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The first step to petroleum16.05.2006 - (idw) Eidgenössische Technische Hochschule Zürich
A research group with ETH participation has discovered an important geochemical process. The scientists found out how organic material is stabilised in sediments after the organisms have died. Their findings are published in the new issue of Science Express.
As a rule, the remains of dead organisms do not last very long in the environment. Organisms consist largely of carbohydrates and proteins, which are readily destroyed by degradation processes. Nonetheless organic material is found in rocks that are millions of years old, for example in the form of coal or petroleum. The reason for this is that lipids with their carbon double bonds are converted relatively quickly into saturated compounds that do not have any double bonds and are more resistant to decomposition. Up to now there were only vague ideas as to how and under what circumstances this transformation takes place. It was agreed that preservation takes place preferentially in anaerobic environments, i.e. one that is free from oxygen, and that micro-organisms are responsible for the conversion.
A team of researchers from ETH Zurich and the Louis Pasteur University in Strasbourg has now succeeded in gaining a better understanding of this mechanism. As the researchers report in Science Express this week, a purely chemical process plays a decisive role in stabilising the organic compounds in the early phase of sediment deposition. Consequently, the hypothesis that micro-organisms are the main agent responsible for converting the unsaturated carbon chains into stable forms has to be revised.
An unusual body of water
For their study, the researchers examined samples of water and sediments from Lake Cadagno in the Canton of Ticino in Switzerland. This mountain lake, which lies a short distance above the man-made Lake Ritom, has several special features, as Stefano Bernasconi from the Geological Institute of ETH Zurich explains. The body of water, which is about 20 metres deep, has an extremely stable stratification: at the top the water is well oxygenated, whereas anaerobic conditions prevail at the bottom. The two bodies of water are separated from one another by a sharply-defined layer about one metre thick which is the habitat of highly specialised reddish-coloured bacteria.
The lower layer is anaerobic because underwater springs introduce sulphate-containing water into the lake. The sulphate is converted into hydrogen sulphide by bacteria in the sediment and in the lower layer of water. This creates the conditions that enable dead organic material to be better preserved. The reddish-coloured bacteria in the boundary layer utilise the hydrogen sulphide for a special form of photosynthesis, thus preventing it from escaping into the upper layer of water.
An ideal model system
Because of this special situation, Lake Cadagno is an ideal model system for geologically important habitats. Similar conditions were present in many marine basins during the geological history of the Earth. This is where, over the course of time, the source rocks were formed in which the deposited organic material matured to form petroleum. Nowadays a comparable situation is found only in a few locations, for example in the Black Sea and in some fjords in Norway.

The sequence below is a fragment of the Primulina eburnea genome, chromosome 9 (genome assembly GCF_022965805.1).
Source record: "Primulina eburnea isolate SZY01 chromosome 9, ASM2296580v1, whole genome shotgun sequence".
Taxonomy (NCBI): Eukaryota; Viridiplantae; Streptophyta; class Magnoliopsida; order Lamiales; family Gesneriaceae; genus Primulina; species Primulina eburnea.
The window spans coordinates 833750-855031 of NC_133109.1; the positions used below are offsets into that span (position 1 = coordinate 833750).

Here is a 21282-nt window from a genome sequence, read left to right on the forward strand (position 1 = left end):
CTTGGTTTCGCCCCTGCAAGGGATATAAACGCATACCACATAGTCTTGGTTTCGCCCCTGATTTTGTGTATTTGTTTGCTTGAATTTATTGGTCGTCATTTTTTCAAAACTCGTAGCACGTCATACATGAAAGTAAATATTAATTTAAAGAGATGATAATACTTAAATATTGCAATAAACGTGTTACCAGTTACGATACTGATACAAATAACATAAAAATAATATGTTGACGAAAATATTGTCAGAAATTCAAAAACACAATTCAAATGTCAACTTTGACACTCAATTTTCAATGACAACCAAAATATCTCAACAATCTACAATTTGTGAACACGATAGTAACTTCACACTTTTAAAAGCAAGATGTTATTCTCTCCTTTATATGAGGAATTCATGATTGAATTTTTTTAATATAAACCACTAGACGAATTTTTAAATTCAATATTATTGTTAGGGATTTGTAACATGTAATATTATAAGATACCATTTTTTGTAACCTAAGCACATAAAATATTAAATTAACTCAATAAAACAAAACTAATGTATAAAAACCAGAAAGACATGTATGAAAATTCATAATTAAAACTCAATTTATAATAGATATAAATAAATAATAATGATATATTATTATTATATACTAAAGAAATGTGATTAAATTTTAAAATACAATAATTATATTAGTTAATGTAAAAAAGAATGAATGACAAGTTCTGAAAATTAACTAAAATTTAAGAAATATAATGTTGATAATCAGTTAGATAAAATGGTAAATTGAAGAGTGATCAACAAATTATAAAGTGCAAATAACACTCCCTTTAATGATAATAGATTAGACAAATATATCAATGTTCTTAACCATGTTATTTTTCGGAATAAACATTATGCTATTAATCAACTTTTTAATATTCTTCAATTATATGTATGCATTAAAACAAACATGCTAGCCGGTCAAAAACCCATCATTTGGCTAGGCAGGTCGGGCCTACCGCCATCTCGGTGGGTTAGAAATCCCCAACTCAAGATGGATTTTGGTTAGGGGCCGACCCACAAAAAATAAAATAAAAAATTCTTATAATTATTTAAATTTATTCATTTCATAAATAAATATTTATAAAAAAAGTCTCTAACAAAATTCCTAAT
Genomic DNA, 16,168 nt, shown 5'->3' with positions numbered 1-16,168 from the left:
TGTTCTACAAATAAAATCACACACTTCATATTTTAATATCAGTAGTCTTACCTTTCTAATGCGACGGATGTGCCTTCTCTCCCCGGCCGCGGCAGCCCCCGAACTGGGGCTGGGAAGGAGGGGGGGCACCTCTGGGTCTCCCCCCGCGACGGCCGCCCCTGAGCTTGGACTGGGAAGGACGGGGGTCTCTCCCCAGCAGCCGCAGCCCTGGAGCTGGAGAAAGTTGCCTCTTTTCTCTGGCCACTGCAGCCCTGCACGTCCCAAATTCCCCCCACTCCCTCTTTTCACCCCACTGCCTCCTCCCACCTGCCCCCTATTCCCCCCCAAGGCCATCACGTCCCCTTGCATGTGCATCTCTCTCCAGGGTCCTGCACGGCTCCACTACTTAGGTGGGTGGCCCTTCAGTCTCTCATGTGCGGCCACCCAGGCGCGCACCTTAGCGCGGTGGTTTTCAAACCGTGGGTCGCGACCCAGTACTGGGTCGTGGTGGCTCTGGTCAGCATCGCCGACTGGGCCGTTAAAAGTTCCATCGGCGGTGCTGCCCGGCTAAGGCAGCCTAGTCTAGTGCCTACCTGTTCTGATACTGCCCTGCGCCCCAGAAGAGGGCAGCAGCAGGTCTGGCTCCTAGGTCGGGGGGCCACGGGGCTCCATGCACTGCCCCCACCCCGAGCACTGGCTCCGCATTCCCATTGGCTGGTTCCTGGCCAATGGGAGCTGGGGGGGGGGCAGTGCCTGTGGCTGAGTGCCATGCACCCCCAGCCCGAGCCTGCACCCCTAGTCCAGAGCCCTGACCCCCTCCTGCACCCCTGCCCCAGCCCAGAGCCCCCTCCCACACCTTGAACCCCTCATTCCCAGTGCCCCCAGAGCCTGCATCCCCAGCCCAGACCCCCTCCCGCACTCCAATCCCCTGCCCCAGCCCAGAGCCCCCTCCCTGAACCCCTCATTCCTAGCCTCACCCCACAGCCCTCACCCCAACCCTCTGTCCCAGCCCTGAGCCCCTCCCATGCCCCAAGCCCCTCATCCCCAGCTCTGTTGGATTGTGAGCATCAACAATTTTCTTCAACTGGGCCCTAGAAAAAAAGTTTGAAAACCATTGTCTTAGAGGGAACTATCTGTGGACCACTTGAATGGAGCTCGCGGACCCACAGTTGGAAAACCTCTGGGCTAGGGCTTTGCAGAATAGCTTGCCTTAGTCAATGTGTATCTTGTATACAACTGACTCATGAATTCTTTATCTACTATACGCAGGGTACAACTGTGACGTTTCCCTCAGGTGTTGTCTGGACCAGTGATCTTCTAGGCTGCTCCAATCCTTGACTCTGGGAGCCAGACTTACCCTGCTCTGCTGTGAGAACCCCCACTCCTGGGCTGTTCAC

The researchers have now discovered that in the presence of hydrogen sulphide, the conversion of certain organic compounds that are typical for bacterial and algae obviously commences shortly after the organisms have died. Partially saturated carbon chains are already found in the uppermost layers of sediment that were deposited only a short time ago. Another conspicuous feature is that the opening up of the double bonds takes place at random positions along the carbon chains. "This suggests that the conversion is not caused by micro-organisms," says Bernasconi, "because as a rule their metabolism causes them to attack at specific positions."
Replication in the laboratory
The group was able to confirm its hypothesis by laboratory studies. The scientists allowed artificial solutions of the corresponding organic compounds to react for several weeks at 50 to 90°C. Analysis showed that the conversion occurring in the laboratory was exactly the same as the transformation that can be observed in the lake sediments. This chemical reaction takes place in two steps, as Bernasconi explains: first of all a single sulphydryl (-SH) group bonds to the carbon chain. In a second step this group is then reduced; the sulphur atom is removed so that only a hydrogen atom remains.
Bernasconi is convinced that the team has discovered an important mechanism in the global carbon cycle. He is convinced: "This helps us to gain a better understanding of how petroleum was formed." The newly discovered process could also be significant in relation to what is known as "Black Smokers". These are submarine springs venting hot water containing sulphur on the ocean floor. It has been postulated that life on Earth might have originated in the region surrounding these springs. The chemical reactions taking place around these "Black Smokers" could be similar to those occurring in the depths of the inconspicuous Lake Cadagno.
http://www.sciencemag.org/sciencexpress/recent.dtl - Science Express
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